4) Ms. Pacman Plug n Play
Today we start off with a plug n play, ok it isn’t really a controller, but this thing is wireless, which means the top becomes a controller! Flawless Technicality! I love the modern-retro influx of plug n play systems, I still hunt down the original hardware and software, I just prefer to have tons of options at my finger tips, and this thing does just that. Jakks took the Ms. Pacman cocktail design and brought it to a handheld, and with other games thrown in, coupled with wireless, this is quite a unique plug n play system
3) SG Genesis ProPad
I’m no stranger to controllers that look like this one, I actually own one for the SNES, which is why I was originally confused by the pseudo SNES button layout. There are even shoulder buttons, for what I haven’t the slightest clue. The point is this controller is comfortable, for the Sega Genesis and has a turbo for almost every button, and a slow motion for the start button. Strange, but fun.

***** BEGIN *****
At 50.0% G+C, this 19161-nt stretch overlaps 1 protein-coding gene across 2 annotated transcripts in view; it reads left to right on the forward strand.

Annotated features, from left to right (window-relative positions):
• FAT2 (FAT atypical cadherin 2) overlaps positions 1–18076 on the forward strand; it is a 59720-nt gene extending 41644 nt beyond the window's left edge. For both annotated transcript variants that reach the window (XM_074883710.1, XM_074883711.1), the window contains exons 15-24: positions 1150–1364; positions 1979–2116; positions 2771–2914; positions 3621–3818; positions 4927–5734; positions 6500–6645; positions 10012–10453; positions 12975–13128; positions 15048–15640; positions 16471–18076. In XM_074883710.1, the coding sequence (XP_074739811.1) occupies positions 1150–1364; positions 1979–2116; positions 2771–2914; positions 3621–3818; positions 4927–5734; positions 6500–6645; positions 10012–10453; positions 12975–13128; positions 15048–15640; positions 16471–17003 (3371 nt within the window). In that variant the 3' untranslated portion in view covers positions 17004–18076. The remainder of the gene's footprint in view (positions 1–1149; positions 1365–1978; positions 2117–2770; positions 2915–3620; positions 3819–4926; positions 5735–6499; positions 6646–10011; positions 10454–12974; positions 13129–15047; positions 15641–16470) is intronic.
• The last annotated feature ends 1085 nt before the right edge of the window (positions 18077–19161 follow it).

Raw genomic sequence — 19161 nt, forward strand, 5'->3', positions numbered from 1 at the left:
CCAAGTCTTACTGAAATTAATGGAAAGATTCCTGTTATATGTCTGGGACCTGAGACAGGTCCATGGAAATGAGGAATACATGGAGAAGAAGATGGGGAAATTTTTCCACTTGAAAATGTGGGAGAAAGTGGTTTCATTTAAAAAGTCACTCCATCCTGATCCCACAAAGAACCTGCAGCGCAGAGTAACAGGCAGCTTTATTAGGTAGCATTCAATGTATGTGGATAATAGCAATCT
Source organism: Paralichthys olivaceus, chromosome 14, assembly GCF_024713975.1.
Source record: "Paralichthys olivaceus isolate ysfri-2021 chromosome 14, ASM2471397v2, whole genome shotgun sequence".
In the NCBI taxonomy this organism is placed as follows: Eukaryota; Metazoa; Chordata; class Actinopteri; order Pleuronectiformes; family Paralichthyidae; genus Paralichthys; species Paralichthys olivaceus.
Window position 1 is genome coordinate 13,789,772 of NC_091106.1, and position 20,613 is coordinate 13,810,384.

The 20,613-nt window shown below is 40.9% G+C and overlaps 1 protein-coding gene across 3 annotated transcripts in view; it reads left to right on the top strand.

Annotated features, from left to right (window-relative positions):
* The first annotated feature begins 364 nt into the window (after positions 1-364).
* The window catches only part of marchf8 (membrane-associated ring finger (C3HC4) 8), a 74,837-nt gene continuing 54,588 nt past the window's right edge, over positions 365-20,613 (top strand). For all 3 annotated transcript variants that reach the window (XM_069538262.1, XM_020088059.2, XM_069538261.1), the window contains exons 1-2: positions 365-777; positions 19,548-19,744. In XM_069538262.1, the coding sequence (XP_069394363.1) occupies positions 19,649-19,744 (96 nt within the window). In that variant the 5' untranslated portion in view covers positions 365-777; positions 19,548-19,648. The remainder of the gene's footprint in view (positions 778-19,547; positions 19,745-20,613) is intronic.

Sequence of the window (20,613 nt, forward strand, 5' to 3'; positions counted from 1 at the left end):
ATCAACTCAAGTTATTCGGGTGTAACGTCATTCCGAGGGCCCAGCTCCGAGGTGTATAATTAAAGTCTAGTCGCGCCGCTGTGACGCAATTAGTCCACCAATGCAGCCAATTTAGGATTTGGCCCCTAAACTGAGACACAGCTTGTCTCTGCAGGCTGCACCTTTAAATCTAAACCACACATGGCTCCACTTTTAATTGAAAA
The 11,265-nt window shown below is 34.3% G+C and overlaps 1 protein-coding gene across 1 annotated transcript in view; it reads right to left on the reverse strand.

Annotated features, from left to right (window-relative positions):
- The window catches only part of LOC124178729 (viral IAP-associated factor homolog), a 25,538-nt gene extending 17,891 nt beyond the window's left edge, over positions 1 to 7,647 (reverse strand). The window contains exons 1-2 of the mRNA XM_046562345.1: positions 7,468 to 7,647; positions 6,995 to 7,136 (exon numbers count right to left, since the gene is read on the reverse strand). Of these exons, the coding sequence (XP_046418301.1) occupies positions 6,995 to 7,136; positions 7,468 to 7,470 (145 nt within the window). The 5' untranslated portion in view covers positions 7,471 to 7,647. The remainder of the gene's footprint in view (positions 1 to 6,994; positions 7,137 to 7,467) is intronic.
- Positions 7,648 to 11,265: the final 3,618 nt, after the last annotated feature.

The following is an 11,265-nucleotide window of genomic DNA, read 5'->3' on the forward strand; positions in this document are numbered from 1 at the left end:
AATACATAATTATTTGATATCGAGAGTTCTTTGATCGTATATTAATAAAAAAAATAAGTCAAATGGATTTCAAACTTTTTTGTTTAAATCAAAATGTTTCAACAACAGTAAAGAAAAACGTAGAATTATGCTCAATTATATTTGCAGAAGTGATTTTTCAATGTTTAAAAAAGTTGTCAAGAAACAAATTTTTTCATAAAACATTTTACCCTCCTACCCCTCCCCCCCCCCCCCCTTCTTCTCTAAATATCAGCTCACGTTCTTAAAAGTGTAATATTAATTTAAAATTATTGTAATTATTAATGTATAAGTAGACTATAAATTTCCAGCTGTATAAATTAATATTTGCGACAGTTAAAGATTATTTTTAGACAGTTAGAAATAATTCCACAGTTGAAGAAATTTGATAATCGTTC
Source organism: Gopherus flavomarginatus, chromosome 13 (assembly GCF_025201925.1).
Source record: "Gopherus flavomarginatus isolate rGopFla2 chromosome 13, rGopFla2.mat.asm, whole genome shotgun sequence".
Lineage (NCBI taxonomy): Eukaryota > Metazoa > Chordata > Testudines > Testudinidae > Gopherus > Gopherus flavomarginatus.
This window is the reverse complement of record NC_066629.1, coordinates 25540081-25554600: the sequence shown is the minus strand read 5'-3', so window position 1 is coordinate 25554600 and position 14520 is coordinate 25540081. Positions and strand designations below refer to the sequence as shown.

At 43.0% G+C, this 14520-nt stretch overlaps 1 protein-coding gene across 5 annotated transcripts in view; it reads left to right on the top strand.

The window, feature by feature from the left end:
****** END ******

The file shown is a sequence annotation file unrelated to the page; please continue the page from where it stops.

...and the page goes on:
2) NES Dog bone controller set
On two previous occasions I’ve run across NES Dog bone controllers, not that often though. So when I saw these two I had to pick them up. I needed to untangle them for nearly 10 minutes, but the efforts were well worth that time spent. One of them looks as if the previous owner thought it was literally a dog bone. Sadly only one of them worked, so I put all the best parts together to make 1 working and the other is for parts.
1) NES Turbo Touch 360
I’ve seen the Turbo touch controllers for other systems and I knew they made one for the NES, I just never thought I would have one cross my path. The D-pad is a motion sensing pad and is pretty accurate, the buttons are large and have very NES Max like turbo buttons underneath them. My only complaint would be the Genesis controller styling, which isn’t really a complaint as much as it is kind of weird to feel while playing an NES.